Utete-Masango gives St Joseph’s an award

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Slyvia Utete-Masango addresses the gathering at St Joseph’s Mission during the Secretary’s Bell Merit Award ceremony last Wednesday
Slyvia Utete-Masango addresses the gathering at St Joseph’s Mission during the Secretary’s Bell Merit Award ceremony last Wednesday
Slyvia Utete-Masango addresses the gathering at St Joseph’s Mission during the Secretary’s Bell Merit Award ceremony last Wednesday

Sylvia Utete-Masango, Primary and Secondary Education ministry permanent secretary, expressed deep concern over poor literacy rates on her visit to St Joseph’s Mission Primary School last Wednesday to officially present the secretary’s merit award.

BY NONHLANHLA SIBANDA

St Joseph’s Mission Primary School is a Catholic institution with a lot of infrastructure not typical of a rural Zimbabwean school. It presents a neat and conducive environment.

The event was graced by educators from various schools within the district, Members of Parliament and other dignitaries such as Matabeleland South Provincial Education director Tumisang Thabela and MDC-T Senator for Mat South Sithembile Mlotshwa, parents and learners.

Utete-Masango said a lot of time was spent by learners at schools, but results at the end of each year were poor.

St Joseph’s Mission Primary School pupils  perform a traditional dance during the Secretary’s Bell Merit award ceremony last Wednesday
St Joseph’s Mission Primary School pupils perform a traditional dance during the Secretary’s Bell Merit award ceremony last Wednesday

“We all need to acknowledge that learners invest a lot of time at school daily, throughout the whole week and this covers many years .That investment in time requires handsome returns and all of us working with learners must revisit our commitment and practices as individuals to see if there be any instances where we have shortchanged our learners,” she said.

“You are aware we have had Grade Seven classes that have achieved 0% after seven or nine years at school. How do we justify the time we spent with them? Heads, teachers and parents need to examine, at local level reasons for poor examination results and work as a team to find solutions for the benefit of learners,” she added.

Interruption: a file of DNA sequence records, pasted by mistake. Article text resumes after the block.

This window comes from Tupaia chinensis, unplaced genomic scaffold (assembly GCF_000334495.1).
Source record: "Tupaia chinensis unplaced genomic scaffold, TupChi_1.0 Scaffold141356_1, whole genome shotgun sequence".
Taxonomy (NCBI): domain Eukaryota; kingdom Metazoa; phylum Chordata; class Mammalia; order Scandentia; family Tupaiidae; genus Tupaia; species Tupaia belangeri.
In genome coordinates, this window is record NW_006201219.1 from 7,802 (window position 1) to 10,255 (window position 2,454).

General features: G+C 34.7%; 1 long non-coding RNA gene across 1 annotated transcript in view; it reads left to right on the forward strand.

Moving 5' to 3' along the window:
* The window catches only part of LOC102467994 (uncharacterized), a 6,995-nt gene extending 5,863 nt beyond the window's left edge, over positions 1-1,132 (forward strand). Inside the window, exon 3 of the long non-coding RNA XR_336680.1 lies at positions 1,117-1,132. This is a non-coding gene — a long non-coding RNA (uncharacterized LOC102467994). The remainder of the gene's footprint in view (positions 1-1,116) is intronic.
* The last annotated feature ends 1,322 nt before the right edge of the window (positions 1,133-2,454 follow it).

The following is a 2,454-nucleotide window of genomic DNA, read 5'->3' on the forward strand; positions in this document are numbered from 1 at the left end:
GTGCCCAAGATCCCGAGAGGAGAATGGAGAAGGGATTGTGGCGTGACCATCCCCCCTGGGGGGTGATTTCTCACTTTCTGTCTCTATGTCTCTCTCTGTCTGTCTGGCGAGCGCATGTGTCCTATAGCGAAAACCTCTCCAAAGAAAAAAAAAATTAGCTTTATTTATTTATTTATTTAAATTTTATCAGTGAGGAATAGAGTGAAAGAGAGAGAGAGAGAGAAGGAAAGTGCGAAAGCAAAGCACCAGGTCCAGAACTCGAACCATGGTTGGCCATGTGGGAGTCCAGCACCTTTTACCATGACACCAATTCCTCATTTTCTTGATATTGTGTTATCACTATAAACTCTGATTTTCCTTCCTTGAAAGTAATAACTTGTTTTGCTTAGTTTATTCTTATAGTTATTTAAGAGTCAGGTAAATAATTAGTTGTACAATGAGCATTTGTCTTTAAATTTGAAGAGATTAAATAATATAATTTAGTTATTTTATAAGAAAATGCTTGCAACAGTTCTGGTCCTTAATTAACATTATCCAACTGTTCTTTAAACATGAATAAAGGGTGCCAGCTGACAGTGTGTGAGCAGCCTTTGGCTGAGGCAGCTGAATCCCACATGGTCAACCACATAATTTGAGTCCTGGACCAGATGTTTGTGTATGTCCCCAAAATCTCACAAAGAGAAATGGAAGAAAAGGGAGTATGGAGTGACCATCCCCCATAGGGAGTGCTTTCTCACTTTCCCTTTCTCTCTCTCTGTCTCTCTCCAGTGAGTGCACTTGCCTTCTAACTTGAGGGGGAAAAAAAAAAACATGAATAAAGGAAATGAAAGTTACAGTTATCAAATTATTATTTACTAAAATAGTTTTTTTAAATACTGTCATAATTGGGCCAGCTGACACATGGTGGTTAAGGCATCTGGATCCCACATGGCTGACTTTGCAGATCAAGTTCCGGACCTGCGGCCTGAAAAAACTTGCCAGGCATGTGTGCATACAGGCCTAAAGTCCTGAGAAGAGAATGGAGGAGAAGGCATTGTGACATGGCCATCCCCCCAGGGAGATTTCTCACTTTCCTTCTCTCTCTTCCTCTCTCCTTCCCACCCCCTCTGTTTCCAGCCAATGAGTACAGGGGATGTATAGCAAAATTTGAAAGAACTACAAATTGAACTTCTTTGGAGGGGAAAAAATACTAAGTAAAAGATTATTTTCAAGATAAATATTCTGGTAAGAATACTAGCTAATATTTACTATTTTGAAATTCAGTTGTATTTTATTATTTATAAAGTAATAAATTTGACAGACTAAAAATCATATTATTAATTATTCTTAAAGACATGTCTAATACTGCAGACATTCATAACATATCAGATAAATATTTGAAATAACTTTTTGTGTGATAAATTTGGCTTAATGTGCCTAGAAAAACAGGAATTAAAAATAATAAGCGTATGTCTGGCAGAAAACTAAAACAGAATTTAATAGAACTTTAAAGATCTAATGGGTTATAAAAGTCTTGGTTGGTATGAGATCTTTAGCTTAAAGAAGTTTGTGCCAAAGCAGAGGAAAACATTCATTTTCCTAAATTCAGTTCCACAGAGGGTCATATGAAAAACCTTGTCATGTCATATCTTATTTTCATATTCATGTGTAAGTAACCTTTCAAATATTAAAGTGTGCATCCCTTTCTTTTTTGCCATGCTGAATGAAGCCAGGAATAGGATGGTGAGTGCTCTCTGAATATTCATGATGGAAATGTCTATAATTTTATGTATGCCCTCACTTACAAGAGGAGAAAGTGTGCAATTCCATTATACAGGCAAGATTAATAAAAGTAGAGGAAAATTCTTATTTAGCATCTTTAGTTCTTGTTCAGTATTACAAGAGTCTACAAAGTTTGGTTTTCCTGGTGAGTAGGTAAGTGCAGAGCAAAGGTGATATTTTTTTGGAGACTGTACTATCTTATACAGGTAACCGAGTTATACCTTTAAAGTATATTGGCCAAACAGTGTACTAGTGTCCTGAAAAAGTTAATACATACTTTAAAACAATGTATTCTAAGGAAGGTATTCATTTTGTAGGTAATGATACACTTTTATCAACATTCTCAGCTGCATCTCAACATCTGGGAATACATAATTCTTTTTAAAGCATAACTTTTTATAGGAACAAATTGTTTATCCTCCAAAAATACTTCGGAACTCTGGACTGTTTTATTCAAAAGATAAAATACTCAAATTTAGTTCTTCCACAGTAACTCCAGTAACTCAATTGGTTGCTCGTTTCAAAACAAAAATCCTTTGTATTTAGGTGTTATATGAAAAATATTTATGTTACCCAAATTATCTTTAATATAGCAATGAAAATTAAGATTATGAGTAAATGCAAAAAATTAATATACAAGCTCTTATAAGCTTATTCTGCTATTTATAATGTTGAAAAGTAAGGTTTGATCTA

Speaking to Southern Eye, Mlotshwa expressed concern over science subjects in the area.

“Out of 28 secondary schools in Matobo district only three schools have operational science subjects. We are performing badly where science is concerned. Statistics are pointing out that Matabeleland is failing to feed into National University of Science and Technology (Nust). Students at Nust come from other provinces. We cannot produce science students because the environment is not conducive, she said.

The award given meant that St Joseph’s Mission Primary School met most of the criteria outlined in the ministry’s school performance audit form. Four major areas were considered in rating the schools for the 2014 Secretary’s Merit Award; increasing infant education, provision for non-formal education, inclusive opportunities for learners with disability, broad school curriculum and examination results.

St Joseph’s broad school curriculum includes prevocational and technical subjects. It uses environmental awareness and management efforts in reclaiming gullies and making fire guards around the school. There is evidence of inclusivity in accommodating children with disabilities. The school offers visual arts, a vibrant choral group, marimba, traditional dance group and drum majorettes.

Michael Ndlovu school head said the school had over a long period (81 years) produced some of key personnel in the government and private sector. Presently, the school has not been producing good results because of prevailing negative conditions in the country.

The school received a plaque in lieu of the Secretary’s Bell and $5 000 in cash and won ahead of 540 schools in Matabeleland South.